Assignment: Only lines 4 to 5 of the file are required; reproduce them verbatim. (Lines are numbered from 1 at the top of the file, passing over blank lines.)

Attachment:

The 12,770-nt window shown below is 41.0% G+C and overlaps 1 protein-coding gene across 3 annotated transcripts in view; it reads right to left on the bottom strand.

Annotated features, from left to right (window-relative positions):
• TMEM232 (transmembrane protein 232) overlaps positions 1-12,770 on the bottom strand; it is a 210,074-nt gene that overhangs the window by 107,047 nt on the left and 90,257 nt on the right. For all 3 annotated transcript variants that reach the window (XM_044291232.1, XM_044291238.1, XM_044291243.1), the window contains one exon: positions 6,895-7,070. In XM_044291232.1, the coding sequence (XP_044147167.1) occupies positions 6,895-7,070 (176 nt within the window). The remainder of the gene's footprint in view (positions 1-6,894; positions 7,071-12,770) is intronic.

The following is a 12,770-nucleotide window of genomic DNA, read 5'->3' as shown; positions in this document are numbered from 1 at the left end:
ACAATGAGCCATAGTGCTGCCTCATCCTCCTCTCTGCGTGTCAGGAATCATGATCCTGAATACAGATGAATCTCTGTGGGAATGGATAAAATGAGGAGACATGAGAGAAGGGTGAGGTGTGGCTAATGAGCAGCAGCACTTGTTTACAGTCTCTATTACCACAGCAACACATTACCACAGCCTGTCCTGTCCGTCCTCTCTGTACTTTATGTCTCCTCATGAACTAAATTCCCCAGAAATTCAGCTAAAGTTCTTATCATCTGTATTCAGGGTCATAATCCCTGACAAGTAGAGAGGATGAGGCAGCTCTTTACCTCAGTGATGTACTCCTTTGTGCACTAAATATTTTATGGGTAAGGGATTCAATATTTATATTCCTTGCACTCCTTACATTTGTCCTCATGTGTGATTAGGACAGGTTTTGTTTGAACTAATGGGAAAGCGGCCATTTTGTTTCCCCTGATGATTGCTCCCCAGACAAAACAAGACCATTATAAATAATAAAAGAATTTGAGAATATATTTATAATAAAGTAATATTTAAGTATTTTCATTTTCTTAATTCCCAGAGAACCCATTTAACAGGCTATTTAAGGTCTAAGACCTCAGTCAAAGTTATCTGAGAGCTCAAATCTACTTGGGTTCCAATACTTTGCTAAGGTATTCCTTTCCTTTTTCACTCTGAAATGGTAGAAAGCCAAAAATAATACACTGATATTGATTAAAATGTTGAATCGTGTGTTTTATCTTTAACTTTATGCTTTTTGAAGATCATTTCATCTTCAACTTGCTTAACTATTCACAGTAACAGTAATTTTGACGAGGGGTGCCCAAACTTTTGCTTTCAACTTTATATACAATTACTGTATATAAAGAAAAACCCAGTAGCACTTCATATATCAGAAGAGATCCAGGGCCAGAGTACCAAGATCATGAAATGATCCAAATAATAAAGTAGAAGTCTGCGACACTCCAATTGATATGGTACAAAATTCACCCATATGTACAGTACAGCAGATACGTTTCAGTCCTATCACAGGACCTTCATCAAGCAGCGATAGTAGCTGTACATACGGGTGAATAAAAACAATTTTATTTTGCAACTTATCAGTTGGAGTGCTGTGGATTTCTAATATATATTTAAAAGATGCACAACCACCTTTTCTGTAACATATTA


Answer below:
The following is a 12,770-nucleotide window of genomic DNA, read 5'->3' as shown; positions in this document are numbered from 1 at the left end:
ACAATGAGCCATAGTGCTGCCTCATCCTCCTCTCTGCGTGTCAGGAATCATGATCCTGAATACAGATGAATCTCTGTGGGAATGGATAAAATGAGGAGACATGAGAGAAGGGTGAGGTGTGGCTAATGAGCAGCAGCACTTGTTTACAGTCTCTATTACCACAGCAACACATTACCACAGCCTGTCCTGTCCGTCCTCTCTGTACTTTATGTCTCCTCATGAACTAAATTCCCCAGAAATTCAGCTAAAGTTCTTATCATCTGTATTCAGGGTCATAATCCCTGACAAGTAGAGAGGATGAGGCAGCTCTTTACCTCAGTGATGTACTCCTTTGTGCACTAAATATTTTATGGGTAAGGGATTCAATATTTATATTCCTTGCACTCCTTACATTTGTCCTCATGTGTGATTAGGACAGGTTTTGTTTGAACTAATGGGAAAGCGGCCATTTTGTTTCCCCTGATGATTGCTCCCCAGACAAAACAAGACCATTATAAATAATAAAAGAATTTGAGAATATATTTATAATAAAGTAATATTTAAGTATTTTCATTTTCTTAATTCCCAGAGAACCCATTTAACAGGCTATTTAAGGTCTAAGACCTCAGTCAAAGTTATCTGAGAGCTCAAATCTACTTGGGTTCCAATACTTTGCTAAGGTATTCCTTTCCTTTTTCACTCTGAAATGGTAGAAAGCCAAAAATAATACACTGATATTGATTAAAATGTTGAATCGTGTGTTTTATCTTTAACTTTATGCTTTTTGAAGATCATTTCATCTTCAACTTGCTTAACTATTCACAGTAACAGTAATTTTGACGAGGGGTGCCCAAACTTTTGCTTTCAACTTTATATACAATTACTGTATATAAAGAAAAACCCAGTAGCACTTCATATATCAGAAGAGATCCAGGGCCAGAGTACCAAGATCATGAAATGATCCAAATAATAAAGTAGAAGTCTGCGACACTCCAATTGATATGGTACAAAATTCACCCATATGTACAGTACAGCAGATACGTTTCAGTCCTATCACAGGACCTTCATCAAGCAGCGATAGTAGCTGTACATACGGGTGAATAAAAACAATTTTATTTTGCAACTTATCAGTTGGAGTGCTGTGGATTTCTAATATATATTTAAAAGATGCACAACCACCTTTTCTGTAACATATTA